Backpack Cooking Gear
Growing up in the rural appalachians most cooking was done with cast iron and lard, you would think that this did not translate very well to the backcountry, I guess you would have to say yes and no. No because of the weight, yes because of the suppers of fried fish, potatoes and hushpuppies. In a past article I have talked about how a lot of backcountry fishermen from my grandfather's era had a stash hidden in the backcountry. A large portion of this stash would be cook gear, my grandfather had a two burner coleman stove, fuel, cooking oil and a frying pan well hidden on his favorite stream. When you went on a trip all you needed to carry was the food for that trip and maybe some fuel or cooking oil if you knew you were running low in the stash. The usual food for a trip was much different than what I carry today, we usually carried cornmeal to coat the fish with before frying and to make hushpuppies, light bread, whole potatoes and onions, spam, potted meat or the like, eggs, and of course Little Debbie oatmeal creme pies. I know, it is a wonder we lived past the age of 25.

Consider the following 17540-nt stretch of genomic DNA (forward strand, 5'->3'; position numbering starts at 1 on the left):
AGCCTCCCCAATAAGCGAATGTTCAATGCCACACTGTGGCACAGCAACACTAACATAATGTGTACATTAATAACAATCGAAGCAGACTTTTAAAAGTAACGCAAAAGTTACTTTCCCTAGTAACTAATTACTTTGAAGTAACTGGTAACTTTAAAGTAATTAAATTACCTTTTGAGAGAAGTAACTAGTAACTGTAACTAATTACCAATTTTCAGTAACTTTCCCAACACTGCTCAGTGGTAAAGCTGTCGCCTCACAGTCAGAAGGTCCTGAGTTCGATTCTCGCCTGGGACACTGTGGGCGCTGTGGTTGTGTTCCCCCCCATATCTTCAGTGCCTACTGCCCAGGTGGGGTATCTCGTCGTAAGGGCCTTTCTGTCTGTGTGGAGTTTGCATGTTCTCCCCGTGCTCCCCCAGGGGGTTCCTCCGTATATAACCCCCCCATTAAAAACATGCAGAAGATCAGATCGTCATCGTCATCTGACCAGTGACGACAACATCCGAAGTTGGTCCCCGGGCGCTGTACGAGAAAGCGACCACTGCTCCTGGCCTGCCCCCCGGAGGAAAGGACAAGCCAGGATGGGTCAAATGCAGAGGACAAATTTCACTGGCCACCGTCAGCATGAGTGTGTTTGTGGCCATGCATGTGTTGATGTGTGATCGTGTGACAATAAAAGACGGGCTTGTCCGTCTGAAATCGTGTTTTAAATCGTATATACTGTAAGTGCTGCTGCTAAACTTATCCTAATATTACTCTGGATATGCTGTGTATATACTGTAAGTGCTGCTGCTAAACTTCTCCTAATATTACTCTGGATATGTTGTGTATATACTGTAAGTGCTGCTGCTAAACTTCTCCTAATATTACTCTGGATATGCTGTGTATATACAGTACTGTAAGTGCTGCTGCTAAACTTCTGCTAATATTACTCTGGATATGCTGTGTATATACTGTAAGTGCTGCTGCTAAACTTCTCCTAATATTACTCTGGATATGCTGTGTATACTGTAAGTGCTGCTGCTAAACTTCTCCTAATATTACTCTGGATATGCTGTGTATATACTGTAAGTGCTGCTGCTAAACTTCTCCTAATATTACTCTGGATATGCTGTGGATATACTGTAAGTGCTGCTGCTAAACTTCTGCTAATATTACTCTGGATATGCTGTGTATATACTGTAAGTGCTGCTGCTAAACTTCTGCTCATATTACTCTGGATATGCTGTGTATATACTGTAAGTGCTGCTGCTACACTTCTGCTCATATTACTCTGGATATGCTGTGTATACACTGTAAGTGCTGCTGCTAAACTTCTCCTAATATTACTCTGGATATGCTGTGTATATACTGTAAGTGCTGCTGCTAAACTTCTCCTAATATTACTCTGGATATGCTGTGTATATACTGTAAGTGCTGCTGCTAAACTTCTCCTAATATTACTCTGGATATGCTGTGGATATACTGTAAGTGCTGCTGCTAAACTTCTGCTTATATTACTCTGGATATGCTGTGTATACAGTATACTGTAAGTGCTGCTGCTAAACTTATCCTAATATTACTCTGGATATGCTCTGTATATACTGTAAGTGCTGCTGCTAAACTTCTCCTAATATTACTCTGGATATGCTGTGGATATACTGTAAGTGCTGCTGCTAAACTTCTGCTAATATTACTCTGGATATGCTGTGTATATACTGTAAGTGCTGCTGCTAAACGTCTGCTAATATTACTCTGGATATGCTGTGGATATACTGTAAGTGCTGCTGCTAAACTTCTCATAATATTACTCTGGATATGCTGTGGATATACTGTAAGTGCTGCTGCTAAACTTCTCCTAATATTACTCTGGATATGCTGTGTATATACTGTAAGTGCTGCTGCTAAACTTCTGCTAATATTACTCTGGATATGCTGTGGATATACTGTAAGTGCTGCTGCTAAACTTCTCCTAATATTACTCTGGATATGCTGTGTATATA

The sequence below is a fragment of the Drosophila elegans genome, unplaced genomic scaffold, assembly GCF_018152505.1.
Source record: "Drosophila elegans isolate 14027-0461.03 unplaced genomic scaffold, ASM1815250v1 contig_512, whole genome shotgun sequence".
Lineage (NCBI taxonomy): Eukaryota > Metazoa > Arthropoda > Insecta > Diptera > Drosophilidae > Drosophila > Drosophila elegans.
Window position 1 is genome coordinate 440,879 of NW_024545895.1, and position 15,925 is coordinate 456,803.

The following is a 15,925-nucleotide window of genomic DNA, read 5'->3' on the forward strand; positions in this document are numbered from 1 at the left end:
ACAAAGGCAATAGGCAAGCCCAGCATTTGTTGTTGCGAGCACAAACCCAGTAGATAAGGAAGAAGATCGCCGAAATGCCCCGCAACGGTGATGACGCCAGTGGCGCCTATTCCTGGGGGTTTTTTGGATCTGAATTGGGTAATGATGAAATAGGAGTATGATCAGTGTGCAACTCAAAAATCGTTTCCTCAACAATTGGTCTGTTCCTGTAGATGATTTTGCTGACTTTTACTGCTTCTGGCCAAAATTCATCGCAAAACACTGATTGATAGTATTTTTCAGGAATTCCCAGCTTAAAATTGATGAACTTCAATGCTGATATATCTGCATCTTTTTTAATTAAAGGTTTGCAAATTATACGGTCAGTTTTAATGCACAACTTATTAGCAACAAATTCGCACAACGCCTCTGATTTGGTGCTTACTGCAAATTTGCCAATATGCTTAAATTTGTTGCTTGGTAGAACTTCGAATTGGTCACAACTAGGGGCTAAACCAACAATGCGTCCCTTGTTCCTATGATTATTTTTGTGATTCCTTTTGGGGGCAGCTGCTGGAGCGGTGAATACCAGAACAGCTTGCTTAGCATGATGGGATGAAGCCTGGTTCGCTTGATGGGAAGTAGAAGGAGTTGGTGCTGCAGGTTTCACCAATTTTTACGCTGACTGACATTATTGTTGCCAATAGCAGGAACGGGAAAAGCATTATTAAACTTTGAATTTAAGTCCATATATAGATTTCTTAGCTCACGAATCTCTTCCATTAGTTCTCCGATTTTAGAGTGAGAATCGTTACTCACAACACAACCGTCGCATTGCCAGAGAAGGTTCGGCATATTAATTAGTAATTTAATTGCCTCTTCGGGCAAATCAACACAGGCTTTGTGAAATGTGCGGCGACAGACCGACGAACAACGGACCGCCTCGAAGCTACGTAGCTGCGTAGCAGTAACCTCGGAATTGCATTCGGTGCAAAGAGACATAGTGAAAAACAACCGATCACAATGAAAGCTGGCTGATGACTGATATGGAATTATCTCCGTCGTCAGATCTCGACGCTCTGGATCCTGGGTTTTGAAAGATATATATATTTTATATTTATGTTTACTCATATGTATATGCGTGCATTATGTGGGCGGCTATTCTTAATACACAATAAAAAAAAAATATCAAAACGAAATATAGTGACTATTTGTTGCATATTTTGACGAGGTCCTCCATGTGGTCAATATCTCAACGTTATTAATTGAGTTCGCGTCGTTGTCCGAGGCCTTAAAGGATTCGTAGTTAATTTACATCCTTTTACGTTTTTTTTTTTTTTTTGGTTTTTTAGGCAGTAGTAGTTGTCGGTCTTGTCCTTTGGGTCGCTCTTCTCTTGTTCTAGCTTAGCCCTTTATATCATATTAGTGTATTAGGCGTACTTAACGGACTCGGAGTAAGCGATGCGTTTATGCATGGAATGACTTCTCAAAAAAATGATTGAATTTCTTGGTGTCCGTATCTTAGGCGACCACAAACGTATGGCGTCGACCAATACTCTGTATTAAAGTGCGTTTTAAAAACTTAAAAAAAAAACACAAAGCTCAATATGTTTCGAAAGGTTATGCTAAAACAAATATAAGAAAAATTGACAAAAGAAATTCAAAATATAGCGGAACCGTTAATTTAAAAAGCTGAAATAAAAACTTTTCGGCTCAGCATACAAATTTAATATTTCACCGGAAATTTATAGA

Fast forward 40 years and things are much different today. There are materials and techniques today that my grandparents never dreamed of, titanium, freeze drying, canister stoves, Wal Mart, the list goes on and on, as I said it is a great time to be an outdoor enthusiast. When I go backpacking today I don't have anything stashed so I have to carry everything in with me and everything back out, needless to say a two burner coleman stove and a heavy frying pan are not on the packing list. I also very rarely cook fish in the backcountry, honestly it is too much trouble, and sacrilege as it is, trout are not my favorite fish to eat. So for the most part I do very little "cooking" in the woods, and with today's food choices you don't need to.